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Behind the Book: You Are a Star Ruth Bader Ginsburg

last updated 31 March 2022


Telling a strong, influential woman’s story through illustration isn’t easy - but Bright artist Sarah Green is well aquainted with the task. From a world-renowned French chef to a former Supreme Court Justice, Green has beautifully brought to life the story of many women we celebrate this International Women’s Month. We had the chance to talk more with Sarah about her recent book You Are a Star: Ruth Bader Ginsburg and the behind the scenes details in illustrating a legend’s story. We hope you enjoy!

What was your experience in visually developing this character throughout the story?

As this book was going to follow an entire lifespan, I really wanted the seasons to be a major element thematically. Even though it’s not obvious in every spread, there was a general arc of each season repeating throughout the book. The book opens in late summer/early fall, meant to represent a time before school started, where kids experience the freedom to run around and explore.


When she falls in love, it’s spring, represented by new growth. By the time the book wraps up, it’s autumn— a season of change, which RBG strove to bring into her career. I always try to have a secondary narrative happening as an undercurrent to the text.

As she is a cultural icon, did you find it daunting to illustrate Ruth Bader Ginsburg and tell her story through your art?

Yes! The easier part was drawing her as a young girl, because obviously she’s more recognizable as an older woman. There were also a lot of reference photos of her available, which helped. I’ve done books on historical figures who either have no surviving portraits or only one at a specific stage of their life.


Between Brian La Rossa, my editor, and Dean Robbins, the writer, we had a lot of conversations about Ruth’s personality, her relationship with her family, and her sense of humor, which is often not discussed when thinking about her life. So it was really important we made her a little goofy, nerdy, and a bit weird. Dean’s writing really humanized her beyond just her accomplishments, so I wanted to echo that. She did great things, but she was also a nerdy kid.


What made you want to take on this project?

Biographical books tend to be fairly linear storytelling. Though this makes sense, this particular book was so special because there was an inspiration from comic book panels. It was an opportunity to tell stories-within-stories, which is my favorite aspect of illustration, but it was also a challenge to work at a different narrative scale and play with a different format.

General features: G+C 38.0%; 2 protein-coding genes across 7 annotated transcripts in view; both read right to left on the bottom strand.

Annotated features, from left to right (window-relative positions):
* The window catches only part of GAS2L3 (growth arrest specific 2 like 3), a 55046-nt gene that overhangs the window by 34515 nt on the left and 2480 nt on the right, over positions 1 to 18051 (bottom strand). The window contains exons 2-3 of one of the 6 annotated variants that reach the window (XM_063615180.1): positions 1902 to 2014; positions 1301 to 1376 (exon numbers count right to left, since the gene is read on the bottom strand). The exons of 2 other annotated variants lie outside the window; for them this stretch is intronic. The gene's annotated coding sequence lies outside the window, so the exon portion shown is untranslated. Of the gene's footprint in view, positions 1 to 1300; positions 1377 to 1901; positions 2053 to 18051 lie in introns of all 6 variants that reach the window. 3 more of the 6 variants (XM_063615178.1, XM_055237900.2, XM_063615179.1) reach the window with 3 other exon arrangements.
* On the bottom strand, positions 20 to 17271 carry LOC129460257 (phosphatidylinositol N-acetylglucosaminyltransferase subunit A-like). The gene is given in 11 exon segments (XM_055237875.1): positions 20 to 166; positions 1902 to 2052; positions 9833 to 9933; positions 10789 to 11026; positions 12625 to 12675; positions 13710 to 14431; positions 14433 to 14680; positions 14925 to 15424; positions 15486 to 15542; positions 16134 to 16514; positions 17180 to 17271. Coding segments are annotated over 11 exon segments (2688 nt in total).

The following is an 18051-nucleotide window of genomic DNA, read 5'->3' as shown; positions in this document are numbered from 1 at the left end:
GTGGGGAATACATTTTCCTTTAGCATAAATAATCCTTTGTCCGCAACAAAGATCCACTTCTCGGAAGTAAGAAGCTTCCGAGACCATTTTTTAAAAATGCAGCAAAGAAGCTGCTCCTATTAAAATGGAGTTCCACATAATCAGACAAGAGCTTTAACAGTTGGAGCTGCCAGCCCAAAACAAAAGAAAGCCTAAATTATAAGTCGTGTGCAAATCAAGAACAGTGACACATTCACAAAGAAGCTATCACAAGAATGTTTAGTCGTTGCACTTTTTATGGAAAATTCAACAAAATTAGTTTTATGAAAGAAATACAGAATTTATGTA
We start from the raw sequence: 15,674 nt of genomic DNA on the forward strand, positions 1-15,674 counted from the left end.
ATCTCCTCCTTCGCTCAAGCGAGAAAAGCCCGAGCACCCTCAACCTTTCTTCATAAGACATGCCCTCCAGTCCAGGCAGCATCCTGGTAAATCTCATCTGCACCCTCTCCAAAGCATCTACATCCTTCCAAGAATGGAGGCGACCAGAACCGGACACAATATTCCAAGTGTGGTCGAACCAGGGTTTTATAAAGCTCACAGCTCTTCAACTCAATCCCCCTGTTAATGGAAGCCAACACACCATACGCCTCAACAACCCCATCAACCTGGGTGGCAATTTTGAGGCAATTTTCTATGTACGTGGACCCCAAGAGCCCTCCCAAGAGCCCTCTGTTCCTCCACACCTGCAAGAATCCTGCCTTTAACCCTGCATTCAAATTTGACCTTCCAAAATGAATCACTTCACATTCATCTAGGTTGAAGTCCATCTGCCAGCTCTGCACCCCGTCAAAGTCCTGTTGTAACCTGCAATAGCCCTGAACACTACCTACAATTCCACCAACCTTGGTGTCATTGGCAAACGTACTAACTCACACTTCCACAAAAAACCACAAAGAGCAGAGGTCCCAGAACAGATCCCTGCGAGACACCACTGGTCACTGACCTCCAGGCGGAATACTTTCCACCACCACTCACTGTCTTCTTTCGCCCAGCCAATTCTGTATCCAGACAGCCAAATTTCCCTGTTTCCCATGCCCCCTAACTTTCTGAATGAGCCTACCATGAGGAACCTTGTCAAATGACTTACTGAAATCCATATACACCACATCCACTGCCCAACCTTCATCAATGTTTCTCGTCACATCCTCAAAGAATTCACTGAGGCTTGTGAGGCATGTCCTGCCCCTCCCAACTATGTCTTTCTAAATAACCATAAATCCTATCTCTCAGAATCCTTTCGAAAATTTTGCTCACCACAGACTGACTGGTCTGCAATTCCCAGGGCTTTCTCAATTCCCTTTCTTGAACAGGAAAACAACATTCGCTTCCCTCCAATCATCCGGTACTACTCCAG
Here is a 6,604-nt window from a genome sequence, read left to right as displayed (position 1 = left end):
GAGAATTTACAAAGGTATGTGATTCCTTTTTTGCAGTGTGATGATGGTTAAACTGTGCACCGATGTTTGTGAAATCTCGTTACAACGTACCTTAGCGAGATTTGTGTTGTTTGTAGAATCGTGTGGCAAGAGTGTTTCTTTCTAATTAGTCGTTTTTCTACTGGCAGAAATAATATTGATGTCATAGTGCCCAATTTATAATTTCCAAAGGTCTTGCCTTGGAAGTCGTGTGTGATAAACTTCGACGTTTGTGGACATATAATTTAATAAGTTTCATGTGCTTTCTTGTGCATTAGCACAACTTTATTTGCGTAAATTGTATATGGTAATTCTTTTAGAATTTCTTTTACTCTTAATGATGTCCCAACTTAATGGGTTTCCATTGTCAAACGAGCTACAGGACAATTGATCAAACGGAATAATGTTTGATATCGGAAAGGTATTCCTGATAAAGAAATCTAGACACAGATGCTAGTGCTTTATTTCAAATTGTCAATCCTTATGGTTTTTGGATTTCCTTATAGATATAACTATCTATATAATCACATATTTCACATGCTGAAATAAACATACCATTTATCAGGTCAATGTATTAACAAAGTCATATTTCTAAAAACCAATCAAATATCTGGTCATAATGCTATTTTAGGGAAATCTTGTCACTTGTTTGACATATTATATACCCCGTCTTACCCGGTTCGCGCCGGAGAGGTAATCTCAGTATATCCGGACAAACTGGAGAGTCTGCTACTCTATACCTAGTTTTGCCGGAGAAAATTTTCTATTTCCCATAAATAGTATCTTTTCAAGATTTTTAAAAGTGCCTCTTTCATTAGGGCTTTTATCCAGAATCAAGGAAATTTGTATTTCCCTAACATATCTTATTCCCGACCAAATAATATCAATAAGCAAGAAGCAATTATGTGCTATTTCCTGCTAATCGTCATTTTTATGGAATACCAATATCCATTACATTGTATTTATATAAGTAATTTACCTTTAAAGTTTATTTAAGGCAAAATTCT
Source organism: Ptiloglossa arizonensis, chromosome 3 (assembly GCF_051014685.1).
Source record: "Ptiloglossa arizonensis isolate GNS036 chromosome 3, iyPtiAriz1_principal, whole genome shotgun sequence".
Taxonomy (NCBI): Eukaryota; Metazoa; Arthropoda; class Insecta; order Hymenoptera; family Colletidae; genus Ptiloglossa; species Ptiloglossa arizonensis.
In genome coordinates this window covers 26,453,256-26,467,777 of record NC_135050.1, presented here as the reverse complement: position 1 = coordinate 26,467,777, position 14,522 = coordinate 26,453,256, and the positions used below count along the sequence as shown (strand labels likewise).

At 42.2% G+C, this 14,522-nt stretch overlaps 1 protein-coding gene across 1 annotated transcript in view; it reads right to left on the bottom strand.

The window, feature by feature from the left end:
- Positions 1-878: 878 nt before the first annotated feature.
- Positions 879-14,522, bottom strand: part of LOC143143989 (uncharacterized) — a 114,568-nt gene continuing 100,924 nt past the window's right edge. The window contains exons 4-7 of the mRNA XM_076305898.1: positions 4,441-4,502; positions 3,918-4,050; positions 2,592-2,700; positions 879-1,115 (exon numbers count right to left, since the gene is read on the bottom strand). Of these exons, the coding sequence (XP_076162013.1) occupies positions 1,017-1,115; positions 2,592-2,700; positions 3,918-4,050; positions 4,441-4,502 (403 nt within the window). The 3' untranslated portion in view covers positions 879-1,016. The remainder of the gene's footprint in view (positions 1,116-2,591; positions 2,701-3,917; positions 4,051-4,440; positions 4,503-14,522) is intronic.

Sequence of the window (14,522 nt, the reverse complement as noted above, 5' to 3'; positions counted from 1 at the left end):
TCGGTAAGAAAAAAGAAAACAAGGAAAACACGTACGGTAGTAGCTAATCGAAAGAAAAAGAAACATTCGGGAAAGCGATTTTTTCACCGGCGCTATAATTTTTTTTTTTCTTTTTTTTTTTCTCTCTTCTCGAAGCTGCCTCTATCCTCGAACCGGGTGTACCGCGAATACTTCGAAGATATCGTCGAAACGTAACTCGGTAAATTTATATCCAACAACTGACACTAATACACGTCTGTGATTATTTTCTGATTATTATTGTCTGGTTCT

I think it’s an honor to be asked to tell anyone’s story, but I was especially grateful to be offered a role in this book. Partially because she’s such an iconic person who paved the way for many more after her, but also because her life, specifically, as a Jewish woman meant a lot to me. Her family story is very similar to my own.

Do you have a favorite illustration or spread? Why is that one near and dear to you?

I think my favorite spread was the one with the most seasons in it! I get attached to my background concepts and I loved playing with the metaphorical seasonal aspect.


What message do you hope You Are a Star, and the other books you have illustrated highlighting powerful women, sends to young readers this Women’s History Month?

What I love about doing picture book biographies is that they humanize famous figures for all readers, often showing them as awkward kids before they were famous people. I think it’s really important for children to realize that so many of their heroes were kids too, so they can feel like their own dreams are attainable. I also learn from every story and figure I illustrate. I love getting to delve into their worlds, their backstories, and the time period.

Share a little more about other titles you have recently published with Bright.

I also illustrated another picture book biography, Born Hungry which was published in February 2022 by Boyds Mill Kane. It is about Julia Child, and like the RBG book, really humanizes her and her journey. I also got to draw a lot of food, which I discovered I love doing. It was really different for me and I had a great time. I would love to do an illustrated cookbook.


What do we have to look forward to from you in the future?

I have a few books coming up! I’m working right now on a book about one of the first female inventors, Josephine Cochrane, and next up is a book about the author and poet Sidney Taylor. Afterwards I’m working on a book about Maria Pepe, who was one of the first girls to play Little League.


Other titles Sarah has illustrated with Bright


More books Sarah has illustrated as a Bright Artist

Sarah is represented by Anne Moore Armstrong, click here to work with Sarah!

Miss last month’s Types of Love blog? Click here to see beautiful heart-filled illustrations! Check back each month to learn more about our artists and how they came to shine so bright.

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